Although much of the 2020 United States presidential race is centred around the battle between incumbent Republican president Donald Trump and presumptive Democratic nominee Joe Biden, the cryptocurrency community received its own boon this week, when blockchain entrepreneur Brock Pierce announced his intention to run as an independent candidate.
The Minnesotan, 39, first made his name as a child actor in the early ‘90s, best-known for his role as young Gordon Bombay in The Mighty Ducks. Upon retiring from his acting career in his late teens, Pierce developed an interest in blockchain and cryptocurrency, which, through smart trading platforms like libra-profitsystembot.com, is becoming more and more accessible to casual traders all around the world.
Despite the cult status of the Mighty Ducks movie, Pierce has unsurprisingly built the platform of his presidential campaign around his fintech credentials, rather than his acting ones.
He told MarketWatch: “I’m a small-business entrepreneur making big things out of nothing, and I think entrepreneurs built this nation, and I think entrepreneurs and innovators are the ones that are going to get us out of our current situation.”
Despite cryptocurrency’s gradual move into the mainstream, it still seems unfeasible that Pierce’s presidential effort will amount to anything other than a distraction from the main event. Indeed, the man himself admits that his campaign run is more about championing the blockchain revolution than receiving keys to the Oval Office.
Speaking shortly after his campaign launch announcement at the Unitize virtual conference, he said: “The United States historically has been the capital of innovation, on the front lines of technologies like blockchain. I feel that this is not a great environment for innovators to build. I’m watching many of the best innovators in our nation moving to Asia, moving to Europe, moving to other places because they don’t feel safe to innovate and experiment.”
He continued to cite the current Covid-19 crisis as an example of antiquated governance methods, referencing the US Treasury’s $1,200 stimulus cheques, which took weeks to arrive in some citizens’ hands. In Pierce’s mind, blockchain and cryptocurrency would have made that transfer almost instantaneous, once the legislation was agreed.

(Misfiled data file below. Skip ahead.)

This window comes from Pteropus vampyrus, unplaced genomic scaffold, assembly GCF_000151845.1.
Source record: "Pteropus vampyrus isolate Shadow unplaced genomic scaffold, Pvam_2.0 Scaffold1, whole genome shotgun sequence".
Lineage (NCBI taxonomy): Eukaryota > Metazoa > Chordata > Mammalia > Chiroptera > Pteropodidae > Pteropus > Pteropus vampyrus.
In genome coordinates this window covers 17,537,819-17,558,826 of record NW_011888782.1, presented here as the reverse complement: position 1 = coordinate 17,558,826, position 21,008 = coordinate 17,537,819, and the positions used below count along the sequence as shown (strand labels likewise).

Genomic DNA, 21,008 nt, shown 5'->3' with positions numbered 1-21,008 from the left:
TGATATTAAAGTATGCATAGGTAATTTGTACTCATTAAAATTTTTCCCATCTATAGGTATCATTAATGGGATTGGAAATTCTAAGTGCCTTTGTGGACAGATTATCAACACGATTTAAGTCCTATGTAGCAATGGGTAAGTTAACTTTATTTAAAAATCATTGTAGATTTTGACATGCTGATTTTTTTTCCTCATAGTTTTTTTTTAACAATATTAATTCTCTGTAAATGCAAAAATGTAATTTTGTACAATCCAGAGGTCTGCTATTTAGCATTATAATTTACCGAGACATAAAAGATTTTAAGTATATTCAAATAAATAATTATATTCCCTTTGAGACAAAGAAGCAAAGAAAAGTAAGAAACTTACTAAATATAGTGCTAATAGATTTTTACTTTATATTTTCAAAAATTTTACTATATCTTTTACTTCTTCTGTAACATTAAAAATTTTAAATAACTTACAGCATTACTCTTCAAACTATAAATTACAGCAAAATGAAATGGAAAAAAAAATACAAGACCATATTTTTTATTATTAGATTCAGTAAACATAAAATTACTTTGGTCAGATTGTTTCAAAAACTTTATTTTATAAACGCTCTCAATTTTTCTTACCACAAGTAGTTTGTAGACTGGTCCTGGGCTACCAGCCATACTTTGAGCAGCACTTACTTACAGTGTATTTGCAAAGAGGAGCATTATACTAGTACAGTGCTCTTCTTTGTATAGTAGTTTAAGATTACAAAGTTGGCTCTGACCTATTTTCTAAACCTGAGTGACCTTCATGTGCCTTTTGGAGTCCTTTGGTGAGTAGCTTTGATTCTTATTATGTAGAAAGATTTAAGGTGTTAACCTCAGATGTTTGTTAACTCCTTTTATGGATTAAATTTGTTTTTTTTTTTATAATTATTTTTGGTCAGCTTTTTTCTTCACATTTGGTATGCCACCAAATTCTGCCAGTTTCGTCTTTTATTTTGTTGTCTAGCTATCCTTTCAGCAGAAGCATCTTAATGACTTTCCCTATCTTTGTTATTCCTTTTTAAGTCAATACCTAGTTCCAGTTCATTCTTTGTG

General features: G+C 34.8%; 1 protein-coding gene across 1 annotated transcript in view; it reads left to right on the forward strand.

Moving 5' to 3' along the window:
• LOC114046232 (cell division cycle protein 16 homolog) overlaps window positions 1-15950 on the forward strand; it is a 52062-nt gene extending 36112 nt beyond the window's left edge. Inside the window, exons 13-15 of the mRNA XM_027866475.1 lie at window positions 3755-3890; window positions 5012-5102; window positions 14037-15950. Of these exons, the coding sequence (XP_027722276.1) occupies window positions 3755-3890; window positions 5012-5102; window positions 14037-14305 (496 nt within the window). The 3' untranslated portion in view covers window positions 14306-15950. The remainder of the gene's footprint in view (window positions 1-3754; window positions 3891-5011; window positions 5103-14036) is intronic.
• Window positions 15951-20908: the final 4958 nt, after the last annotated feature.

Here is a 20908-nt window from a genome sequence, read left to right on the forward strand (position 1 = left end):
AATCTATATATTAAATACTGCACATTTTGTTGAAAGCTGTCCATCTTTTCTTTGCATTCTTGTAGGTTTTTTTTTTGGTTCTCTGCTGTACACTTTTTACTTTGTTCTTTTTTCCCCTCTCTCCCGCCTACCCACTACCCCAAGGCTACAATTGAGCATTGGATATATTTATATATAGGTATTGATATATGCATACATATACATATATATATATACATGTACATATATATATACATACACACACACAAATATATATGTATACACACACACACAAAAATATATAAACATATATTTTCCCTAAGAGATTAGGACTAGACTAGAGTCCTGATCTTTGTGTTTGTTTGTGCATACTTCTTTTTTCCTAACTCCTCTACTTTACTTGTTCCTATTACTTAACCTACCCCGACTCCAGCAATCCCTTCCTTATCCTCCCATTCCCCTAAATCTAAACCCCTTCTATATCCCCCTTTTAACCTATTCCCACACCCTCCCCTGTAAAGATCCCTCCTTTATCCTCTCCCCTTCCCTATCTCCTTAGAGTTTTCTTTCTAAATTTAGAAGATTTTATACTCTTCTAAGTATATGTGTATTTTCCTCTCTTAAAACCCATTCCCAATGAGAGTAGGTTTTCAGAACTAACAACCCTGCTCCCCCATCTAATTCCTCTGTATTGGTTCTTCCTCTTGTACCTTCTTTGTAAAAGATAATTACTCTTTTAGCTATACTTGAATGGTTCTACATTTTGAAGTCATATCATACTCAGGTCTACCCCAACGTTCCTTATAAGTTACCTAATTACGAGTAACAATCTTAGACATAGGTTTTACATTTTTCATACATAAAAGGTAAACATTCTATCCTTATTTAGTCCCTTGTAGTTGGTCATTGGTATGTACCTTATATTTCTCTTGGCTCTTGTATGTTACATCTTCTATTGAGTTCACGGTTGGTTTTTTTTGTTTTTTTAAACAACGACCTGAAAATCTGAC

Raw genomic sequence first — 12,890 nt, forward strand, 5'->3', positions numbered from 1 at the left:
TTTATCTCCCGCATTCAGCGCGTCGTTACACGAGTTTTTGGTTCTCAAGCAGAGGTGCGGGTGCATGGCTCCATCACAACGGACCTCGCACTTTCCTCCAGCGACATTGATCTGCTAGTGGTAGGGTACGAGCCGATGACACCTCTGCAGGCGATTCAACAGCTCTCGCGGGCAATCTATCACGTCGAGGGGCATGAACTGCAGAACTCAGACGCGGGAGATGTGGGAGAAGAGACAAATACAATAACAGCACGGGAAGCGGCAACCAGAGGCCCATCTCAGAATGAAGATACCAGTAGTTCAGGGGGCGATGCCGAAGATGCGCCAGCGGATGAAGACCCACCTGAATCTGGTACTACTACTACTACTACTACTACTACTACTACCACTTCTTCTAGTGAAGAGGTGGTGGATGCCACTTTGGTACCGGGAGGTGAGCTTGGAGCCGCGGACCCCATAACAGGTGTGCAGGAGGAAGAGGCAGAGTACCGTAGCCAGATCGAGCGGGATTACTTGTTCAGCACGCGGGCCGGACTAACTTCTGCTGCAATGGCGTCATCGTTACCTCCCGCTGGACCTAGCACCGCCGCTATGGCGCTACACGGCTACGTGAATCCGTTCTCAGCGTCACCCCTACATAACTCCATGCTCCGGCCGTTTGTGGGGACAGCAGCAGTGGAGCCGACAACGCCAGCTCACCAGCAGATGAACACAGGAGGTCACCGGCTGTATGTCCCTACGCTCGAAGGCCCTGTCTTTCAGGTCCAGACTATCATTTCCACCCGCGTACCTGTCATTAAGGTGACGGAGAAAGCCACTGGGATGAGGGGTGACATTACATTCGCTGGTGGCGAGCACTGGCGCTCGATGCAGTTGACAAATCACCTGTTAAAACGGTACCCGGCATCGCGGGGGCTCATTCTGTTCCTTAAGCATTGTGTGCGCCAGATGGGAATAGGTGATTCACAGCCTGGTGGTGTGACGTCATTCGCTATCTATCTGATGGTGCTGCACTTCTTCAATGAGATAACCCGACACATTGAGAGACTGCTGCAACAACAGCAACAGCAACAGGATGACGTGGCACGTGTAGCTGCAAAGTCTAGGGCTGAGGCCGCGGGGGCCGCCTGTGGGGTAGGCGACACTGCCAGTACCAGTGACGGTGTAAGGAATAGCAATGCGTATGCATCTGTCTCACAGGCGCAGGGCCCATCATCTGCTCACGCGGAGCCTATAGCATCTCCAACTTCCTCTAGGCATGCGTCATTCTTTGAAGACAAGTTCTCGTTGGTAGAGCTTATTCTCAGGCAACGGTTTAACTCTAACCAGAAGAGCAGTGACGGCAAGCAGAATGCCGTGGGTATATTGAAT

“We need people that understand what’s actually happening in the world right now. Those of us in this business on the front lines are actually designing the tools, creating the systems that are going to create the future that we’re all going to live in.”
Of course, it is hard to see the campaign cutting through party lines to have any significant impact, and Pierce cites another former presidential hopeful as the benchmark: Ron Paul.
Paul ran unsuccessfully in presidential campaigns in 1988, for the Libertarian party, and in the 2008 and 2012 Republican primaries. While he was undoubtedly a footnote in the overall race, his fierce criticism of US government fiscal policy received widespread media attention as a result of his candidacy.
Pierce, whose blockchain-generated wealth reportedly sits at near $1bn USD, has received the endorsement of a number of high-profile figures in the cryptocurrency community, including Michael Novogratz, CEO of Galaxy Digital, and Samson Mow of Blockstream. However, Mati Greenspan, cryptocurrency expert, stated that he felt Pierce had a “snowball’s chance in the Mojave desert” – although he did concede that, at least, Brock’s campaign would be “good for Bitcoin”.
Although Pierce may not have much in common with many of the front-runners for the White House in 2020, he has also been at the centre of his fair share of controversy. In 2000, three employees of the now bankrupt Digital Entertainment Network company, where Brock was a minor partner, filed lawsuits against Pierce, alleging that he gave them drugs and pressured them for sex. While two cases were dropped, records show that Pierce paid a $21,000 settlement in the other.
Latterly, Pierce has been asked to clarify his position as regulators investigate the Tether cryptocurrency, which Pierce helped to found. Over the weekend, he tweeted that he sold his ownership stake in 2015, and has no ties to the ongoing case.